Conversion of one language to another requires a knowledge of both languages and how they function. CLISTs and REXX share many features. Both have good control structures such as DO WHILE. These can usually be converted without any problem. However, CLIST GOTOs cannot always be converted to REXX SIGNALs, because the latter destroy any loop or control structure they are in. You may have to rewrite the logic of CLIST GOTOs. Changing the value of a loop variable in REXX affects the outcome of the loop. An example of this is DO I = 1 to 10 and changing the value of I within the loop. CLIST does not function the same way. REXX has nothing even near GLOBAL variables. You can use ISPF Variable Services to produce the same results. CLIST examines a program statement and processes it repeatedly until all "&" variables are resolved. REXX examines a statement once only, unless you use the INTERPRET instruction. CLIST statements containing variables within variables may severely tax your conversion abilities. The CLIST PROC statement works differently from REXX ARG. There is no one-to-one correspondence. You will have to execute REXX differently without reliance on keyword parameters. REXX has no WRITENR which displays a message and leaves the cursor at the end of the line. You might consider using ISPF panels, although this is considerably more involved.

CLIST Features AND IF &A = 1 AND &B ATTN ATTN DO ... END CLOSFILE Concatenation by juxtaposition juxtaposition All spaces remain. become 1 space WRITE HI NICE DAY! DAY! -> HI NICE DAY! Concatenation with operator with operator SET &NAME = WILL FRED CONTROL LIST CONTROL NOMSG CONTROL PROMPT CONTROL SYMLIST CONLIST DATA commands in quotes LISTCAT LISTDS ENDDATA &DATATYPE IF &DATATYPE(&NUM1) = NUM DATATYPE(NUM1) = "NUM" DO WHILE

REXX Equivalents & IF A = 1 & B = 2 HALT trap SIGNAL ON HALT

= 2

EXECIO with FINIS option Concatenation by > 1 spaces SAY HI NICE

-> HI NICE DAY! Concatenation NAME = "WILL" "FRED" TRACE C CALL MSG "OFF" CALL PROMPT "ON" TRACE I Environment "LISTCAT" "LISTDS"

DATATYPE function IF

DO WHILE

Error trap traps ERROR DO ... END &EVAL EXIT CODE(number EXIT CODE(10) EXIT QUIT File IO GETFILE

ERROR, SYNTAX SIGNAL ON ERROR SIGNAL ON SYNTAX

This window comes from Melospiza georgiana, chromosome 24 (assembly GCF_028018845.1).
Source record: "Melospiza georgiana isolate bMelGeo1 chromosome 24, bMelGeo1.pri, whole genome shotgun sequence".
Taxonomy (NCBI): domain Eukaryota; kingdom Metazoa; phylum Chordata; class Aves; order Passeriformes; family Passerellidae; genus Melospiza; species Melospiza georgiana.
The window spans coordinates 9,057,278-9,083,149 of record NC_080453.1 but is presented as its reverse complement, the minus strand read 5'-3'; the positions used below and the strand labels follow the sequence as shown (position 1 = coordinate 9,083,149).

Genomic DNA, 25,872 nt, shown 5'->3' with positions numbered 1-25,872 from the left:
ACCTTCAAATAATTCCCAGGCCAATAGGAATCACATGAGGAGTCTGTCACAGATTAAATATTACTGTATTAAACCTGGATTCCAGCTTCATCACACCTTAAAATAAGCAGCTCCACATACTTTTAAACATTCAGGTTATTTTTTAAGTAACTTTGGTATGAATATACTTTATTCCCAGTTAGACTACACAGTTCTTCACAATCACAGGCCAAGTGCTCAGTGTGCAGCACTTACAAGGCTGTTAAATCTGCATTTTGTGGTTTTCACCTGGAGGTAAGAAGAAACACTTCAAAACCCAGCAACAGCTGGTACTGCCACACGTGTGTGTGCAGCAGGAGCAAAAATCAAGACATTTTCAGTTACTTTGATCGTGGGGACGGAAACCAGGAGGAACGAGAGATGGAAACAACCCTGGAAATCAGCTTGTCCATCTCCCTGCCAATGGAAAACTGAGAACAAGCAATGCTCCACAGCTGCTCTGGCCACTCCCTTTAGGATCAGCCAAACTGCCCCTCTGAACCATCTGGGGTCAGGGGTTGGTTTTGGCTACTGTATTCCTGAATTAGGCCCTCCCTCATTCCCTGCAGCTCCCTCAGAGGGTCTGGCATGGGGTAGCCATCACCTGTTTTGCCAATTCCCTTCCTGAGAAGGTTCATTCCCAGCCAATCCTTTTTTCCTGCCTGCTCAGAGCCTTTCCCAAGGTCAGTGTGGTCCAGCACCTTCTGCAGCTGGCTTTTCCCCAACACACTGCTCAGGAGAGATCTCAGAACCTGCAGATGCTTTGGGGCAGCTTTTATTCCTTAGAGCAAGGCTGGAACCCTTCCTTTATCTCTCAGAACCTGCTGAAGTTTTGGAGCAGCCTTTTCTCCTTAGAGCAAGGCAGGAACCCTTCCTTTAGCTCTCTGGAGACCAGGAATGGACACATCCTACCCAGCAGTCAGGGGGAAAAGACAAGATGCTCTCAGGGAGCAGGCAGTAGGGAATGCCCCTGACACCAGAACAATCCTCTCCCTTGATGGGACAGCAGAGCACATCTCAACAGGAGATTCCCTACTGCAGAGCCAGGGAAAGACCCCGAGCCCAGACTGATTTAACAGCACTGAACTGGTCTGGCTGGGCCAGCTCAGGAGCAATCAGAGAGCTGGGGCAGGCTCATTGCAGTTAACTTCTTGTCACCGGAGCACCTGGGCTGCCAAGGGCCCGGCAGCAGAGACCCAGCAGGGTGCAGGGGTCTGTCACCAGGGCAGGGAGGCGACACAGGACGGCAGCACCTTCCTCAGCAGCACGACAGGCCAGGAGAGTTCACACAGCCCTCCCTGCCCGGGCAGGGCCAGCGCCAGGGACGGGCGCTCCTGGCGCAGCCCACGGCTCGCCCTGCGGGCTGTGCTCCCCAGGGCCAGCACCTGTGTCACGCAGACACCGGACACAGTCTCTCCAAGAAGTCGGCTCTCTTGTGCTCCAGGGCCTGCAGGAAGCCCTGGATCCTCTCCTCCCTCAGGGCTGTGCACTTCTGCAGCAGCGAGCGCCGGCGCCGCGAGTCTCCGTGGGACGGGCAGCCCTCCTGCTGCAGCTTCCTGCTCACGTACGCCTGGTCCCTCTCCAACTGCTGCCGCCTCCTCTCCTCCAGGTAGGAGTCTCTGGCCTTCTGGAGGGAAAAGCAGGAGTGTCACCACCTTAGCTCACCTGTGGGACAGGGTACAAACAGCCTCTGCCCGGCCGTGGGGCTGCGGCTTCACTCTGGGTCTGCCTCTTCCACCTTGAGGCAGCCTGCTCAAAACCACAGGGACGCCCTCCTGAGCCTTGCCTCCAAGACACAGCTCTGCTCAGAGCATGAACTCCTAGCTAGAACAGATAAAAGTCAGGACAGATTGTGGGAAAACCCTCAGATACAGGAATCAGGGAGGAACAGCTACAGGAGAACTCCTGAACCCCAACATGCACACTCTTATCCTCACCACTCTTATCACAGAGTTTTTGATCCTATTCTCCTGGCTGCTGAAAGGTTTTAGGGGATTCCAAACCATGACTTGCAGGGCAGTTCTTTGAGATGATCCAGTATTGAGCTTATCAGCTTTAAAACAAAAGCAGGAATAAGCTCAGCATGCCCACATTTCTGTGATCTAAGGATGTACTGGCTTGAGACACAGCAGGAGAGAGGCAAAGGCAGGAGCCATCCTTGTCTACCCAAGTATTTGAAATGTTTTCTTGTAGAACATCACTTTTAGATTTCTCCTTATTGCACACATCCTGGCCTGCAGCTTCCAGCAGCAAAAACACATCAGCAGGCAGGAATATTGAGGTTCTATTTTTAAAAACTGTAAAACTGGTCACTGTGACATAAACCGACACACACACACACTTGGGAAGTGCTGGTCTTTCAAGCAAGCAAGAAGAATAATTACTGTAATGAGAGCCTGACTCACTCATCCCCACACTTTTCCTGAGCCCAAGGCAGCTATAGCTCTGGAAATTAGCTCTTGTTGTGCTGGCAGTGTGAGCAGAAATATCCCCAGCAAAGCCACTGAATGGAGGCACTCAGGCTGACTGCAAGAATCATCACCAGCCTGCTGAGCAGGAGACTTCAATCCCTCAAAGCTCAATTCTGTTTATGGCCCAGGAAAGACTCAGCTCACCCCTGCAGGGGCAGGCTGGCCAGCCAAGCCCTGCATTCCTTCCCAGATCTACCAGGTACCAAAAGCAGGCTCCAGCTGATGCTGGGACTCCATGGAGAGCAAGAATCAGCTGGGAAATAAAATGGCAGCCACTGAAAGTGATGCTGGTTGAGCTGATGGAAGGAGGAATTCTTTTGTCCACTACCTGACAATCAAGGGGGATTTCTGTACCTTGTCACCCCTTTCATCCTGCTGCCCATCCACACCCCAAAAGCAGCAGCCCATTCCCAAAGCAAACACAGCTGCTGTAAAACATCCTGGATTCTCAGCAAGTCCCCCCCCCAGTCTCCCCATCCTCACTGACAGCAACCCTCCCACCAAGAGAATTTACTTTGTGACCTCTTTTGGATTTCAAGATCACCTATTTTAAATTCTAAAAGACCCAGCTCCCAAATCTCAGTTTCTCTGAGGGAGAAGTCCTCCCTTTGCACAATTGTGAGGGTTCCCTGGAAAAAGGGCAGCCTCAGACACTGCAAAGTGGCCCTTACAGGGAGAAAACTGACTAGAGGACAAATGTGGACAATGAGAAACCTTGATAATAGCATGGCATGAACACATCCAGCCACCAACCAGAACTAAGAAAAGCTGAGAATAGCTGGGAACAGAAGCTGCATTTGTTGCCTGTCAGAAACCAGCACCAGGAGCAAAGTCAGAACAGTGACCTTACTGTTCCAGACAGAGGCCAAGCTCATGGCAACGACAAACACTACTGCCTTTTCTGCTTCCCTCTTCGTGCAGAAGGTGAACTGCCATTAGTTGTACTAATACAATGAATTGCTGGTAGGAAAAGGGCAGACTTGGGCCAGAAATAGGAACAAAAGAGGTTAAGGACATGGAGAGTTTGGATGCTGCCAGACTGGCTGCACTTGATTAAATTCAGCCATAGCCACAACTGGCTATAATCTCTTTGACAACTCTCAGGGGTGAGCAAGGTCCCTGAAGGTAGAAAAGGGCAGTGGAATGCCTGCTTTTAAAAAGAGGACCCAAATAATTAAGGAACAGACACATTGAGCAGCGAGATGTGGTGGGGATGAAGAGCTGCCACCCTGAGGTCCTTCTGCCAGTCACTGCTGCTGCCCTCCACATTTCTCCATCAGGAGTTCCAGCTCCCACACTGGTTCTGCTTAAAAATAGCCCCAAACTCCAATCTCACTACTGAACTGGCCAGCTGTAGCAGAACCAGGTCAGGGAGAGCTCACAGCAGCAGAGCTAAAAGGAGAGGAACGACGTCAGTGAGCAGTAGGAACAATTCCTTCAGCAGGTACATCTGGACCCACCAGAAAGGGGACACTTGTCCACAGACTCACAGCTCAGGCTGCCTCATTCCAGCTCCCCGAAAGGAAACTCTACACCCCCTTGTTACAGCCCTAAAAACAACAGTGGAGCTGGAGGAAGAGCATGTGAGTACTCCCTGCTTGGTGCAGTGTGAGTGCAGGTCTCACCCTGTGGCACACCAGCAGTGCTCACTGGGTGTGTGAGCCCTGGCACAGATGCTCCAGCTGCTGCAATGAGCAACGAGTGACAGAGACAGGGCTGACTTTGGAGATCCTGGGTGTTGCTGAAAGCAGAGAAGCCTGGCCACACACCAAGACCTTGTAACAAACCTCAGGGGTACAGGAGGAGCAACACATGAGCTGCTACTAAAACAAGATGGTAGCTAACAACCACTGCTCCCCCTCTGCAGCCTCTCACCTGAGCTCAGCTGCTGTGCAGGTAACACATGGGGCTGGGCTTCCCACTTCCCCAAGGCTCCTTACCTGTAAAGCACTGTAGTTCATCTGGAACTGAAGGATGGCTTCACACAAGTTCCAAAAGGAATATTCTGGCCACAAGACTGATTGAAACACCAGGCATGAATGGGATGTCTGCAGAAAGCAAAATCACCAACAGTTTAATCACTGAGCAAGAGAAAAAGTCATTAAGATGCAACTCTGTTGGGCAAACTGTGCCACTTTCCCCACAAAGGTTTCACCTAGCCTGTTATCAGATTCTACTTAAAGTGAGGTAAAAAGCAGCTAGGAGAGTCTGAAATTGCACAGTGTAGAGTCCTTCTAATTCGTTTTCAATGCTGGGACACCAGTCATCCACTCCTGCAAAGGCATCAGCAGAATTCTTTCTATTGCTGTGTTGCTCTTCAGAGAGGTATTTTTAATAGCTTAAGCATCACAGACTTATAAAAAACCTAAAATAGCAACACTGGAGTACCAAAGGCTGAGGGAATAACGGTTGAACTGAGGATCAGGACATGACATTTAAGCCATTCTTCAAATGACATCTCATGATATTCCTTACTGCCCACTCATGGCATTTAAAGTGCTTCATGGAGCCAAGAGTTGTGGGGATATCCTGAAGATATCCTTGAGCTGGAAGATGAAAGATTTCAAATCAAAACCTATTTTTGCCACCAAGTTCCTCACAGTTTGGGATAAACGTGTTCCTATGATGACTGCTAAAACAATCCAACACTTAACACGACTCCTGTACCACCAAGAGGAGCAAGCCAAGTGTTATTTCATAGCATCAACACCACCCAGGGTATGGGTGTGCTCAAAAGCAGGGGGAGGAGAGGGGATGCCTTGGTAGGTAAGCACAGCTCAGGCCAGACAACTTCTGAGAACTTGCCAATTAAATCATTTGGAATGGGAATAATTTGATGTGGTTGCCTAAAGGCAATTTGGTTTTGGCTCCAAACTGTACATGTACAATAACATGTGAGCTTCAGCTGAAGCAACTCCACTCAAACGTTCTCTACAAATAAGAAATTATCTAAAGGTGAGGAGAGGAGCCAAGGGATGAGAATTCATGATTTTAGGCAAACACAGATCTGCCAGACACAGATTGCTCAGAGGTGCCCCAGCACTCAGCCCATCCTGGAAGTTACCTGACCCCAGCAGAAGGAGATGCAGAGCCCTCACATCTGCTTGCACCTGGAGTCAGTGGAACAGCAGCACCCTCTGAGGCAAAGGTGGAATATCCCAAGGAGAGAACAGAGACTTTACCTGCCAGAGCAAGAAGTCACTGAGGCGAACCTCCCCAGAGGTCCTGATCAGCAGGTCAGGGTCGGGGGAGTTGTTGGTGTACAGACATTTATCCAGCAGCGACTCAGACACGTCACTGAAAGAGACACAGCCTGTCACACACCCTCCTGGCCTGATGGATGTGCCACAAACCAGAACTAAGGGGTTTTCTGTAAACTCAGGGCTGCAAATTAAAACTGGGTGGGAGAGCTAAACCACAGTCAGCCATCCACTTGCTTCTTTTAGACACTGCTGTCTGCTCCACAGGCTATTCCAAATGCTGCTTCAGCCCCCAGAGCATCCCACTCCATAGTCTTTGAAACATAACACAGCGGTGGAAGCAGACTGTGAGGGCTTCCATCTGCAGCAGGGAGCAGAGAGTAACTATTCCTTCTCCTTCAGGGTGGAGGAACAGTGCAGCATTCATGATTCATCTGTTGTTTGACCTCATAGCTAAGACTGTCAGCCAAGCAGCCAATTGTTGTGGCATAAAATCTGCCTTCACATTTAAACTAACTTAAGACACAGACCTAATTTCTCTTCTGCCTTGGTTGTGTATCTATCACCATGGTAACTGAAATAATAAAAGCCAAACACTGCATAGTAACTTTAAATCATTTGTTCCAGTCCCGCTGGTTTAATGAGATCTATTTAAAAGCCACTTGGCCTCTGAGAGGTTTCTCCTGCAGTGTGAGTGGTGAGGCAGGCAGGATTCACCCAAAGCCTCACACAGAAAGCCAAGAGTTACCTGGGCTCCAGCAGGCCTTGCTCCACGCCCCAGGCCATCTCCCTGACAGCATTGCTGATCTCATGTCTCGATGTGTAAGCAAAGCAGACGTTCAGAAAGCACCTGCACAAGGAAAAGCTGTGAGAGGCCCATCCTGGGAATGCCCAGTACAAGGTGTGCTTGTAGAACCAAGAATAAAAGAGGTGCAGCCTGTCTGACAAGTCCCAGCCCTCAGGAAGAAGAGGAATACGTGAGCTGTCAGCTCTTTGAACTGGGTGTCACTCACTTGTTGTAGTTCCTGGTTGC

No equivalent EXIT number EXIT 10 No equivalent EXECIO EXECIO 1 DISKR INFILE No equivalent

INFILE

GLOBAL variables GLOBAL &V1 &V2 &V3 IF ... AND IF ... OR IF (null GOTO GOTO ENDPROG &LASTCC and &MAXCC set after all instructions environment commands &LENGTH &LENGTH(ABCD) LISTDSI dsn "dsn" Literal has no delimiter, ', or no delimiter or uses &STR() WRITE HELLO &MAXCC set after all instructions environment commands

IF ... & IF ... IF ... NOP SIGNAL label SIGNAL ENDPROG RC set after

LENGTH function LENGTH("ABCD") CALL LISTDSI

Literal uses " or SAY "HELLO"

RC set after

NGLOBAL NGLOBAL VAR1 &NRSTR OPENFILE PROC keyword parameters with default PROC 0 TRACE(NO) PROC keyword parameters without default PROC 0 TRACE PROC prompts for positionals prompt PROC 1 VAR1 ARG VAR1 PROC statement PROC 1 VAR1 PUTFILE READ &var READ &NAME EXECIO

No equivalent

No equivalent

No equivalent

No equivalent

ARG does not

ARG (approximate) ARG VAR1 EXECIO DISKW PULL (approximate)

PULL NAME

READ (goes into &SYSDVAL) RETURN (approximate) SELECT subroutine label SUBR: PROC 1 VAR1 subroutine END subroutine SYSREF (approximate) SYSREF VAR1 &SUBSTR

No equivalent RETURN

SELECT subroutine label: SUBR: ARG VAR1 subroutine RETURN subroutine EXPOSE EXPOSE VAR1 SUBSTR function

WRITE &SUBSTR(1:3,ABC) SUBSTR("ABC",1,3) &STR equivalent. delimiters &SYSASIS

SAY

No exact Consider literal

No exact equivalent. Consider PARSE [UPPER] CALL CALL SUBROUT PARSE UPPER SYSVAR(SYSCPU)

SYSCALL SYSCALL SUBROUT &SYSCAPS &SYSCPU function &SYSDATE, &SYSTIME WRITE &SYSDATE &SYSDLM &SYSDSN &SYSDVAL &SYSENV function &SYSFLUSH &SYSHSM function &SYSICMD

DATE function SAY DATE() No equivalent SYSDSN function No equivalent SYSVAR(SYSENV)

No equivalent SYSVAR(SYSHSM)

No equivalent (but see PARSE SOURCE) INDEX function SYSVAR(SYSISPF) function No equivalent

&SYSINDEX &SYSISPF &SYSLC

&SYSJDATE &SYSLTERM &SYSLRACF &SYSNEST &SYSNSUB &SYSOUTLINE SET &LINE = &&SYSOUTLINE&ctr (in loop varying I) &SYSOUTTRAP OUTTRAP function SET &SYSOUTTRAP = 200 "LINE.", 200 SET &SYSOUTTRAP = 0 "OFF" &SYSPCMD &SYSPREF &SYSPROC WRITE THE PROC = WRITE &SYSPROC SYSVAR(SYSPROC) &SYSRACF &SYSSCAN &SYSSCMD &SYSSDATE &SYSSRV function &SYSSTIME

DATE("J") function SYSVAR(SYSLTERM) function SYSVAR(SYSLRACF) function SYSVAR(SYSNEST) function No equivalent OUTTRAP function LINE = LINE.I

CALL OUTTRAP

CALL OUTTRAP

No equivalent SYSVAR(SYSPREF) function SYSVAR(SYSPROC) function SAY "THE PROC = " SAY

SYSVAR(SYSRACF) function No equivalent No equivalent DATE("S") function SYSVAR(SYSSRV)

TIME() function

&SYSTIME &SYSTSOE &SYSUID WRITE YOU ARE &SYSUID USERID() &SYSWTERM function TERMIN Variable starts with & no special way WRITE &NAME WRITE WRITE PLEASE ENTER NAME WRITENR equivalent + - continuation WRITE PLEASE ENTER + ENTER", NAME

TIME() function SYSVAR(SYSTSOE) function USERID() function SAY "YOU ARE "

LINESIZE function or SYSVAR(SYSWTERM)

No equivalent Variable starts SAY NAME SAY SAY "PLEASE ENTER NAME" No exact

continuation with "," SAY "PLEASE "NAME"